Insomnia, panic attacks and death by drone – inside the ‘dirty work’ powering America

Early on, Press decided not to go undercover. Recently, there has been a spate of books in which writers have embedded themselves in unlovely areas of society. In the UK, James Bloodworth’s Hired (2018) saw the journalist spend six months undercover in, among other places, an Amazon delivery plant and a call centre. In France, Valentin Gendrot’s Flic (2020) exposed the racism and corruption of the Parisian police force, while Joseph Ponthus’s À la ligne (2019) was a striking poetic account of life inside Brittany’s abattoirs and fish-processing plants. Meanwhile, Francisco Cantú’s The Line Becomes a River (2018) was a wrenching memoir of his time as a Latino Border Patrol agent on the US-Mexico border. 

Press, though, wanted to write “a more panoramic book, a book which looks at the nature of inequality in America, and how inequality determines who does this work”. Still, his book is troublingly immersive. You smell the rank ooze of a slaughterhouse; you feel the jitters which come right before a drone strike.

He spends months, for instance, with the wife of a young oil-rig worker, Stephen Stone, who survived the Deepwater Horizon disaster. In 2010, a BP oil rig exploded in the Gulf of Mexico, killing 11 men on board and devastating the local ecosystem. Press records how the guilt Stone felt at the destruction weighed upon him, triggering panic attacks and paranoia, until he began to self-medicate with cannabis and alcohol. Eventually, his marriage broke down, his wife unable to deal with his erratic behaviour. The costs of the dirty work he had done metastasised, surfacing years after he quit.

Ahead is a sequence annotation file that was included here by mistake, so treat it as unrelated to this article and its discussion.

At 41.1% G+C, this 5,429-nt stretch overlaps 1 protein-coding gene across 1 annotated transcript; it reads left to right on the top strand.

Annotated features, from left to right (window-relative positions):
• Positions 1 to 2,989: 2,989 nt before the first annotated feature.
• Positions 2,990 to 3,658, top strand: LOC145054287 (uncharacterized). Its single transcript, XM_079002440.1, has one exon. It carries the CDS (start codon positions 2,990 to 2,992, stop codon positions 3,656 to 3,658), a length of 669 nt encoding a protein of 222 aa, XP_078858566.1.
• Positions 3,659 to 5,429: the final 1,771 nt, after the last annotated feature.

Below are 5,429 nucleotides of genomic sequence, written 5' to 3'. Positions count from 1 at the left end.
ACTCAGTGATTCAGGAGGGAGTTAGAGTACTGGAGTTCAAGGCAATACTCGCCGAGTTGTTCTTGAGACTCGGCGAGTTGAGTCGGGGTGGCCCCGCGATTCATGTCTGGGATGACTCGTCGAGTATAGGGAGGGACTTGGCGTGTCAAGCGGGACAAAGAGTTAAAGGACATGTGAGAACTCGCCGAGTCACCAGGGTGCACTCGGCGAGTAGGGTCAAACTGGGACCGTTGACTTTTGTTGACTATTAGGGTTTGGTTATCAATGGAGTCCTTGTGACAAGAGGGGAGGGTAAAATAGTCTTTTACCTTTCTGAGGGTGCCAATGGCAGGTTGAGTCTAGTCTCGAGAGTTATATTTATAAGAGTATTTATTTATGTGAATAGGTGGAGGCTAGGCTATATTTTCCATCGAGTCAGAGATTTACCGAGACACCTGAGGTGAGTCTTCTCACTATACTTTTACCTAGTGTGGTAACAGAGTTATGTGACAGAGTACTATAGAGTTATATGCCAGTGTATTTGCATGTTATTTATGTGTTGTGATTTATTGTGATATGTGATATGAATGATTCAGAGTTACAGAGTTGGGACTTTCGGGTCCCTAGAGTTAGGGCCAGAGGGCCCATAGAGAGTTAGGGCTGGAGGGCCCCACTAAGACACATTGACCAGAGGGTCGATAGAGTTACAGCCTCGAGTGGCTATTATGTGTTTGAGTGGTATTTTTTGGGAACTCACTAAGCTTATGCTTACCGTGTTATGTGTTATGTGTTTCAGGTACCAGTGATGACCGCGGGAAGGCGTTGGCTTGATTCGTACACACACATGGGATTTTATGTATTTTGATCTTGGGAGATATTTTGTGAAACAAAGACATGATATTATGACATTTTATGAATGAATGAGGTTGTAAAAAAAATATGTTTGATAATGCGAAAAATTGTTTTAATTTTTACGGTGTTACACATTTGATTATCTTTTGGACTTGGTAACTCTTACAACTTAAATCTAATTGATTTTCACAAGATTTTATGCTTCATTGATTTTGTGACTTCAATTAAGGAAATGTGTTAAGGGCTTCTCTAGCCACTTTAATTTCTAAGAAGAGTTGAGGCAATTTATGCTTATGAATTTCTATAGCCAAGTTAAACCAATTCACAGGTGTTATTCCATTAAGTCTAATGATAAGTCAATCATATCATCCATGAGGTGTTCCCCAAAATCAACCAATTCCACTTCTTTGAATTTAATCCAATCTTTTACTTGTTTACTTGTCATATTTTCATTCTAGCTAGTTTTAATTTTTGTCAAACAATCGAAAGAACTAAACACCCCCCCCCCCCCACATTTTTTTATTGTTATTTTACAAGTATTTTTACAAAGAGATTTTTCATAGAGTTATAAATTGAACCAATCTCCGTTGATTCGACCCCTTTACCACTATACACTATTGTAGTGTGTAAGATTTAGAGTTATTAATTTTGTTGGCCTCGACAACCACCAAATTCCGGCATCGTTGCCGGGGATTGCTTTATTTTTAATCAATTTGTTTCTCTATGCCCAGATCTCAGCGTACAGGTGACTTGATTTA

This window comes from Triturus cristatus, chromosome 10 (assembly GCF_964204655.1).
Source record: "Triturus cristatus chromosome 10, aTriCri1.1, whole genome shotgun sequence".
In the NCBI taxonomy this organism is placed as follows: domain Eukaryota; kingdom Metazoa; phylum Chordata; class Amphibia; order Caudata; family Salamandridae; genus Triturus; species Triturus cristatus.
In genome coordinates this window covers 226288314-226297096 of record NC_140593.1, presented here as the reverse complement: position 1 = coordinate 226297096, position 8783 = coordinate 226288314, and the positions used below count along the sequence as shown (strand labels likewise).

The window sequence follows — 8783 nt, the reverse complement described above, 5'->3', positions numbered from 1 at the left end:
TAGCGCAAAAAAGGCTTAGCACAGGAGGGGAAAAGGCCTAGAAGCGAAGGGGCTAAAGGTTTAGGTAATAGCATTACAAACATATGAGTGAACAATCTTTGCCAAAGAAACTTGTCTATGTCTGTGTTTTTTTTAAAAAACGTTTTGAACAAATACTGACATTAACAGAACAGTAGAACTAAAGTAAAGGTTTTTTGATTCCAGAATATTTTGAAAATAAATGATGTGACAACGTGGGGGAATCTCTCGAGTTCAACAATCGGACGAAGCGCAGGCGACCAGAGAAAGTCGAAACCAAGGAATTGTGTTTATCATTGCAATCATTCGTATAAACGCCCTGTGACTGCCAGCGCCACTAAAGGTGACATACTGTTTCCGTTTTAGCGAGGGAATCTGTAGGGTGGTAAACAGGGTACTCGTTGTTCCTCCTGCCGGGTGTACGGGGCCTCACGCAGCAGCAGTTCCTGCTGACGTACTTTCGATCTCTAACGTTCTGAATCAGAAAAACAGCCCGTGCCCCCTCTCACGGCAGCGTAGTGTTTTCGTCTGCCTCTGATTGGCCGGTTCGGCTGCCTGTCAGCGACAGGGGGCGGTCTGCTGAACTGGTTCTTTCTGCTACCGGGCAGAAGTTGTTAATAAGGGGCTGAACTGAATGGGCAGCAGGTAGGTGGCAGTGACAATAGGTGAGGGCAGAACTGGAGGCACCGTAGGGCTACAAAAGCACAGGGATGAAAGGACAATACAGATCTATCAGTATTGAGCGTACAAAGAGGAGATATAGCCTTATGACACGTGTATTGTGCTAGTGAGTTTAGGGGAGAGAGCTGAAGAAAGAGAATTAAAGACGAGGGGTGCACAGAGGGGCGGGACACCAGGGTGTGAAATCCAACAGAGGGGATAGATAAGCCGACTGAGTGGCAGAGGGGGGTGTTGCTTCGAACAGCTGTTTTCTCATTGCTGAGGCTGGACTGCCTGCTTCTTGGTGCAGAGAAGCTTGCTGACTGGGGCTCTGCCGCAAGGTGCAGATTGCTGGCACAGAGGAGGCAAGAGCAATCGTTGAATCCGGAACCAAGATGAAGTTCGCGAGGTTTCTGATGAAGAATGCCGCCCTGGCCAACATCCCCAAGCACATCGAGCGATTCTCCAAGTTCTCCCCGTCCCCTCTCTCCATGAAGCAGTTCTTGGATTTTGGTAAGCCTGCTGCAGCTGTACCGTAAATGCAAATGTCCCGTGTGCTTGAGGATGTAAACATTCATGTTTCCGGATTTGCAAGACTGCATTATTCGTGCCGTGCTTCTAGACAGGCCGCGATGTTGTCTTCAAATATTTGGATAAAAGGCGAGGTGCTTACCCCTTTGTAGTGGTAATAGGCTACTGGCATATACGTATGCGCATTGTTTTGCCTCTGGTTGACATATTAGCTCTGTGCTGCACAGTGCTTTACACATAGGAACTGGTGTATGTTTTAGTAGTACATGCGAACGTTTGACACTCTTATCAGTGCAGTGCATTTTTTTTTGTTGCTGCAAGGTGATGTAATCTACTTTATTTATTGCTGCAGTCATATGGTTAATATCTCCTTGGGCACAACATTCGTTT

In fact, one of Press’s strongest insights is into the “moral injury” of dirty work. Only some forms of dirty work, such as hacking up carcasses or guarding prisoners, carry physical risk; all, however, seem to traumatise workers in ways which linger, spilling over into their relationships and communities. Press meets a retired prison guard who reflectively sits facing the door so he can pre-empt attack. Aaron, the young drone operator, dreams of dismembered bodies and anguished faces. The work inscribes itself into the workers’ minds as much as their bodies – and its scars do not heal. 

“One of the things that made me want to write about drone operators is that they defy our initial assumptions,” Press explains. “You assume that it’s a distant form of warfare, so it doesn’t trouble the conscience of the people who do it. [In fact] the military itself has done studies, and found levels of stress and burnout are very high, because these operators are exposed to extreme violence on a regular basis.”

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